From eczema to hay fever, kids with allergic conditions might be on track to develop others down the road, a new study finds.
The study, published in the journal Pediatrics, looked at the electronic medical records of nearly 220,000 children in the US who were screened between 1999 and 2020. The results provide evidence for a recognized trend called the allergic march, a natural progression of allergy-related diseases from infancy through childhood, at the largest scale yet.
“If a child is diagnosed with one form of allergy, their likelihood of developing a second form is much higher than the general population,” said Dr. David Hill, a pediatric allergy expert at the University of Pennsylvania and one of the study’s authors.
Atopic dermatitis, or eczema, is first in line: Its telltale rashes and dry patches popped up in over 10% of children studied, usually around 4 months of age. Then, at around 13 months old, the study found peak onsets of anaphylactic food allergies and asthma in young kids, with asthma occurring in over 1 in 5 children.
At a little over 2 years old (26 months), the researchers found high rates of acute rhinitis, or hay fever, in 19.7% of kids. By 35 months, a few would go on to develop eosinophilic esophagitis, a rare allergic condition that causes inflammation in the esophagus, as the fifth step along the allergic march.
“This is the first national study done with patient health care data to show that the allergic march is occurring on a national level,” Hill said.
According to the US Centers for Disease Control and Prevention, more than 1 in 4 children have eczema or an allergy. Allergic reactions can include rashes, congestion and watery eyes.
In severe cases, they can cause life-threatening inflammatory conditions like anaphylaxis. And as chronic conditions, they can cause long-lasting impacts on kids’ quality of life.
“These conditions really have a dramatic impact on the lives of children,” Hill said. ”Children with allergies are more likely to get worse grades in school and to miss school. They’re more likely to have anxiety. Food allergy can actually lead to eating disorders.”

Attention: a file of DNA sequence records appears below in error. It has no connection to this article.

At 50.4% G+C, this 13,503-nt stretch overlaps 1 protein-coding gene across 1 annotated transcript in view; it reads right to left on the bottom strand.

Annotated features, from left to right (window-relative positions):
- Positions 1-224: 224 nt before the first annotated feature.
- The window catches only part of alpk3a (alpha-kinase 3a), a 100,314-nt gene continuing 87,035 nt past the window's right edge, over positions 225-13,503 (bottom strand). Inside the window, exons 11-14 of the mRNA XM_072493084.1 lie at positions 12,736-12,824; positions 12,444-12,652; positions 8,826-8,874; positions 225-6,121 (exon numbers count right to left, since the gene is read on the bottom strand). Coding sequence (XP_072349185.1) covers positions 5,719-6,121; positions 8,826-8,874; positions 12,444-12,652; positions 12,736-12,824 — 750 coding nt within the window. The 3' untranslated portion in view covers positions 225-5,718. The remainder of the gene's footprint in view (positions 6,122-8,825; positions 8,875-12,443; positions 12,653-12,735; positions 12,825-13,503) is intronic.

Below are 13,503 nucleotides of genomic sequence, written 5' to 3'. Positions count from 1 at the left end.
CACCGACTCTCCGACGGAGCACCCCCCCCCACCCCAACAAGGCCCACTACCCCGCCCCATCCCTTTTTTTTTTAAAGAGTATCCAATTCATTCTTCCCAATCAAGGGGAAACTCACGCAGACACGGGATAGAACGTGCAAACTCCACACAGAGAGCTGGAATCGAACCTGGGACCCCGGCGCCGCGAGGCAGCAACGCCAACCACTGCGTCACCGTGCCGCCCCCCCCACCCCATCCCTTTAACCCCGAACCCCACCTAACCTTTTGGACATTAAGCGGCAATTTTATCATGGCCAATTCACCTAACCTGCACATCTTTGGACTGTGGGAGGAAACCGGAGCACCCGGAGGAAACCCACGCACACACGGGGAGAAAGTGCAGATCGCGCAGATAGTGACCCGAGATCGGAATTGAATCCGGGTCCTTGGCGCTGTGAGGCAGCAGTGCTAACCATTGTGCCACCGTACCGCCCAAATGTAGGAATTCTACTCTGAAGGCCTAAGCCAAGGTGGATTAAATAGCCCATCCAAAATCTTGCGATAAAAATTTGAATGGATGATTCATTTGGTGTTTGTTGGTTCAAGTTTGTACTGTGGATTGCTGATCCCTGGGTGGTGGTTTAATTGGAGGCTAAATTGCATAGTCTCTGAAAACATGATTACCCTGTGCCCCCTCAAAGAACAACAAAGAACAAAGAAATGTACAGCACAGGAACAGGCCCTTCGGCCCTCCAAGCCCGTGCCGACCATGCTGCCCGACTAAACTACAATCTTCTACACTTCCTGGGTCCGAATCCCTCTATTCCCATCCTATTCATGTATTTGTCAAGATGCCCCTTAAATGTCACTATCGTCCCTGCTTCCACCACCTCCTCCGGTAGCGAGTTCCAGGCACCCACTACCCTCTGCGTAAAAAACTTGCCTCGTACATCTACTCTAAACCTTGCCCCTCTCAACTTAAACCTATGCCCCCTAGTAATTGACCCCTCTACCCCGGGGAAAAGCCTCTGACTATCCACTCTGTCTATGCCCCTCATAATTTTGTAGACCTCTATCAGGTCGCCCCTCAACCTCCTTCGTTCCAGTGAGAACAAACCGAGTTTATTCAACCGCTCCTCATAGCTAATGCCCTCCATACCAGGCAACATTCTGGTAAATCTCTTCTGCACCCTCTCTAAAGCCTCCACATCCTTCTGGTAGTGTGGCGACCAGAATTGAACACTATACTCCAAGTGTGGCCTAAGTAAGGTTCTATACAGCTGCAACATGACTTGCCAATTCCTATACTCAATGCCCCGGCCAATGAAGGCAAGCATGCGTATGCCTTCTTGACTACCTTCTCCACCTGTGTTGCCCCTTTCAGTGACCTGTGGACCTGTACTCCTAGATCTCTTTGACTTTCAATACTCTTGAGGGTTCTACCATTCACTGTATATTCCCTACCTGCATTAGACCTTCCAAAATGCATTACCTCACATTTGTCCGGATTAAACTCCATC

Typically, most large-scale research on allergies uses surveys sent to parents. But according to Hill, that approach can create errors. Unlike health care professionals, parents might not be certain what allergies their children might have, potentially mistaking lactose intolerance for a more serious allergy, for instance.
Pulling data from records maintained by health care providers could help improve accuracy, Hill said. The new study, for example, found that the frequency of food allergies in kids is half of what has been reported before, a discrepancy that he attributes to errors in survey-based studies.
However, studies like Hill’s aren’t perfect either, according to Dr. Jonathan Bernstein, president of the American Academy of Allergy, Asthma and Immunology. There might still be variations in how physicians classify patients and errors in how they input diagnoses into the medical record.
Peanuts, eggs and shellfish were the most diagnosed food allergies in kids, according to the new report. And over 13% of kids had two or more allergic conditions, known as a comorbidity.
For example, over 40% of people with asthma also had hay fever, and about half of those with asthma also had food allergies.
Hill was particularly interested in the study’s findings on eosinophilic esophagitis or EoE, a less-understood allergic condition that’s a recent addition to the allergic march sequence.
Although it was thought to be a disease that primarily affected White male children, the study found that 40% of kids with EoE were not white. Meanwhile, a disproportionate number of kids with eczema and asthma were Black.
Previous CDC research on racial disparities in allergy prevalence also indicates that Black children are more likely to have eczema and food allergies than kids from other racial groups. Both the new study and the CDC research identified that Hispanic children have consistently low rates of food allergies.
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To reduce the risk of allergies, Bernstein says, early intervention and diagnosis is key. The earliest allergic conditions, like eczema, involve the disruption of the epithelial barrier – the outermost layer of skin – to allow allergens to trigger an immune response.
An early diagnosis and eczema treatment to restore the skin barrier could limit the risk of developing allergies down the allergic march chain.
Bernstein also highlighted key steps, including breastfeeding and minimizing the use of antibiotics for infants, that could help develop a child’s internal microbiome.
“Everybody is born with an allergic predilection,” he said. “It’s what our exposures are after birth, even in utero, which can determine whether we continue to progress to an allergic phenotype.”